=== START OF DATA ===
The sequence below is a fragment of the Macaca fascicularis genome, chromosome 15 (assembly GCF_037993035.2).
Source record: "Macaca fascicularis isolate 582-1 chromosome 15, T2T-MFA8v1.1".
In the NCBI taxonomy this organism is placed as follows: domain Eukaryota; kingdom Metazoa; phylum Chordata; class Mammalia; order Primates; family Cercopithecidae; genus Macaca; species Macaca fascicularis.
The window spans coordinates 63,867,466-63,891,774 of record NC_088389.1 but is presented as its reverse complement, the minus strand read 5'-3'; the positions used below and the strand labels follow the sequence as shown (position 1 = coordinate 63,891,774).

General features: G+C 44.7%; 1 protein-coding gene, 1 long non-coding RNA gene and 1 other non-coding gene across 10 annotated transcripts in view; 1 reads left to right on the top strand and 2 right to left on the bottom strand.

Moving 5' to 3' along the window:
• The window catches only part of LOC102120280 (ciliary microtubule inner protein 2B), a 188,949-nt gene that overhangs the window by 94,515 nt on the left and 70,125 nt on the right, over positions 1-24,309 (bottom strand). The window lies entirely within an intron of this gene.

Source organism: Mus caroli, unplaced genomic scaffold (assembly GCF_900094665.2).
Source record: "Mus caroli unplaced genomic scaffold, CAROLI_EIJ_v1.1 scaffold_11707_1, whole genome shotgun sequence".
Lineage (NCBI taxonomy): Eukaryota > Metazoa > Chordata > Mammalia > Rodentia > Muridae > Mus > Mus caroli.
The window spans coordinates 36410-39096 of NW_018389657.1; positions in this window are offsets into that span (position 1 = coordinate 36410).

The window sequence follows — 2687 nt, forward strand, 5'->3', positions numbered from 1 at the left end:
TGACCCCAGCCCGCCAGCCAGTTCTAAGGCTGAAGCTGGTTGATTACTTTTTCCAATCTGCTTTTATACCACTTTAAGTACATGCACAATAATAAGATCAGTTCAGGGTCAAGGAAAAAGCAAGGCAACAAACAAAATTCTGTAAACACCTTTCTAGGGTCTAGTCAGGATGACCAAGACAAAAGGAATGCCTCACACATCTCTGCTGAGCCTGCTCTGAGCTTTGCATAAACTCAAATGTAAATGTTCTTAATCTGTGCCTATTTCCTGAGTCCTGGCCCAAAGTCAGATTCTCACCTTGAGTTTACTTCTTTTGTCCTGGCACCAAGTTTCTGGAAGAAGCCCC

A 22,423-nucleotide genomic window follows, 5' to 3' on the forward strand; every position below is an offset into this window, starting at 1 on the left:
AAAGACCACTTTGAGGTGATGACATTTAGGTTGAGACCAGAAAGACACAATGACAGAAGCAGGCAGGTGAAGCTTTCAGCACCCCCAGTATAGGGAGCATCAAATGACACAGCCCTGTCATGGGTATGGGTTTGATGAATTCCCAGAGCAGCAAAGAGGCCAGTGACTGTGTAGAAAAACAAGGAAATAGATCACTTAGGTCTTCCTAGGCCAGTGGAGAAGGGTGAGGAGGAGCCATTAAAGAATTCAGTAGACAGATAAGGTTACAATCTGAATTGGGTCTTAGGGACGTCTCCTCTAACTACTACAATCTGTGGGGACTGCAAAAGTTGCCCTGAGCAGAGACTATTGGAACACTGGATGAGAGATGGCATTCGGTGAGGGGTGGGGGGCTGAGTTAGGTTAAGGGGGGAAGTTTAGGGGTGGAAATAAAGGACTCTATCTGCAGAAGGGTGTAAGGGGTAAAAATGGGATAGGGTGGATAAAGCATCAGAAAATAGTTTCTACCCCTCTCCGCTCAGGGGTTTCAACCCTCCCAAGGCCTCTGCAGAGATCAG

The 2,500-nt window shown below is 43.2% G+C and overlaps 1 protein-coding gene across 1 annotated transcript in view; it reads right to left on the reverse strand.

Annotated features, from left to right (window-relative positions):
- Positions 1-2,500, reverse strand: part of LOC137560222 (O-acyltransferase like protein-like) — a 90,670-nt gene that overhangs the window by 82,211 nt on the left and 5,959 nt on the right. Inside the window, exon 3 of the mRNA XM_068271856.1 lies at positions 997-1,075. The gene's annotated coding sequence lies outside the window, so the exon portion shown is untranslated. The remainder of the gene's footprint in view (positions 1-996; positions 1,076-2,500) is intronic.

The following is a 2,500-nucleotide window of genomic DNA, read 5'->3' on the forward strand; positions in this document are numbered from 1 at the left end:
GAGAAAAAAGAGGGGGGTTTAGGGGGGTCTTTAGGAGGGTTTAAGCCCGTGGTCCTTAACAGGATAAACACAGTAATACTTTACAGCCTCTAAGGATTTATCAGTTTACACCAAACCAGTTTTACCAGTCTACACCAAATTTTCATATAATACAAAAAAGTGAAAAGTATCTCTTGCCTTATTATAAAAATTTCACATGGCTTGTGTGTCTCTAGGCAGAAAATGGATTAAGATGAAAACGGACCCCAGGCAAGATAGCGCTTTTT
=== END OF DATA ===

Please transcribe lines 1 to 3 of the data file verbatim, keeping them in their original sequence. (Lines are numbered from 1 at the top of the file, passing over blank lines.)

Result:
The sequence below is a fragment of the Macaca fascicularis genome, chromosome 15 (assembly GCF_037993035.2).
Source record: "Macaca fascicularis isolate 582-1 chromosome 15, T2T-MFA8v1.1".
In the NCBI taxonomy this organism is placed as follows: domain Eukaryota; kingdom Metazoa; phylum Chordata; class Mammalia; order Primates; family Cercopithecidae; genus Macaca; species Macaca fascicularis.